Kill Your Darlings – Radcliffe throws off the Potter image

Kill Your Darlings

Daniel Radcliffe surprised me in this film – I was ready to really dislike it – and him – in what I initially felt would be a lame attempt to revisit the early era of the original beat poets. As it turns out, I was impressed, and will admit that I seriously underestimated the talent that this young man has going for him.

Mind you, I’m a huge Harry Potter fan… and I unfortunately pigeon-holed Radcliffe into that role, and was unwilling to let go of my prejudice when it came to him taking on the role of the legendary poet Allen Ginsberg in “Kill Your Darlings.”

Combining elements of a murder mystery with a coming of age story, it is set in the 1940’s at Columbia University in New York City and based on true events. The film documents the meeting of three of the founding Beat authors:  Allen Ginsberg, Jack Kerouac, and William S. Burroughs:  brought together through a mutual association with a young man by the name of Lucien Carr. Three men on the verge of reinventing American literature and poetry, stumbling through their own emotional and creative issues.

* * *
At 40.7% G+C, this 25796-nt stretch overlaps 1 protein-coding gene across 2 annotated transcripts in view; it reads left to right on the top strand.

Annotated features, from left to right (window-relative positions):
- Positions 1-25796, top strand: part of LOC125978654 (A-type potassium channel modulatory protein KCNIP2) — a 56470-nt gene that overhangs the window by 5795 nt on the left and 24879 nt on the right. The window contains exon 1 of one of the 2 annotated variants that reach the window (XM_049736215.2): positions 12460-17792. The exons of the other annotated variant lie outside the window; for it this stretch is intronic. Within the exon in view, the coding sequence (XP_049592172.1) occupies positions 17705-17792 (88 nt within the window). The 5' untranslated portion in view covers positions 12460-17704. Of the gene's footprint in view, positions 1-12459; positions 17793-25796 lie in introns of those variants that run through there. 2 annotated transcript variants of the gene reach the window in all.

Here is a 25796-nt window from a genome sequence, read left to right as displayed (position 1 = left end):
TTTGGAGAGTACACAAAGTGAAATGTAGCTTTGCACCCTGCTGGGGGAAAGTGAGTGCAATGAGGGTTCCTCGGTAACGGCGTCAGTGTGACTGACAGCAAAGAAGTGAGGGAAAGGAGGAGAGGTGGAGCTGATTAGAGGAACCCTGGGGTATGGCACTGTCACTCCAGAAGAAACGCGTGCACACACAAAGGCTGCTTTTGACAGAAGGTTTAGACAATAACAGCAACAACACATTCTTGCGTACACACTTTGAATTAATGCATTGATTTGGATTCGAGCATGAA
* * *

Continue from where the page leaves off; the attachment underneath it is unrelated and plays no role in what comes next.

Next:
The murder of David Kammerer – a man obsessed with young Carr – is the focal point of the story. Kammerer apparently followed Carr from city to city (today we call them stalkers).

Carr’s mother moved him from one school to another, in an attempt to protect her son – until he ended up at Columbia University in New York City where the infamous trio of future beats come together.
The idea that, if not for Lucien Carr, the three legends (Ginsberg/Kerouac/Burroughs) may never have met – that’s the facet of this story that I find most fascinating. If you have even a passing interest in the work of the Beats, this film should definitely be on your viewing list.

The chemistry between Radcliffe as Ginsberg and Dane DeHaan as Lucien Carr, is at the core of this film. Radcliffe steals the movie.  I would never have envisioned him as Allen Ginsberg – and apparently this part was an on again / off again role that he ended up nabbing after the film’s initial production began to fall apart.

The one point about this film that does sort of bother me, is the screenplay.  Watch the movie. Afterwards – read the Wikipedia entry about Lucien Carr. Not sure which came first…

After the events in the film, Carr ended up as a long-time editor for UPI, largely staying invisible in relation to the Beats. His son, Caleb, ended up becoming a bestselling author (“The Alienist”). In fact, the first edition of Ginsberg’s epic poem “Howl” was dedicated to Carr – until Carr requested his name be removed from future editions.

Director: John Krokidas
Producers: Michael Benaroya, Christine Vachon, Rose Ganguzza, John Krokidas
Screenplay: John Krokidas, Austin Bunn – Story by: Austin Bunn

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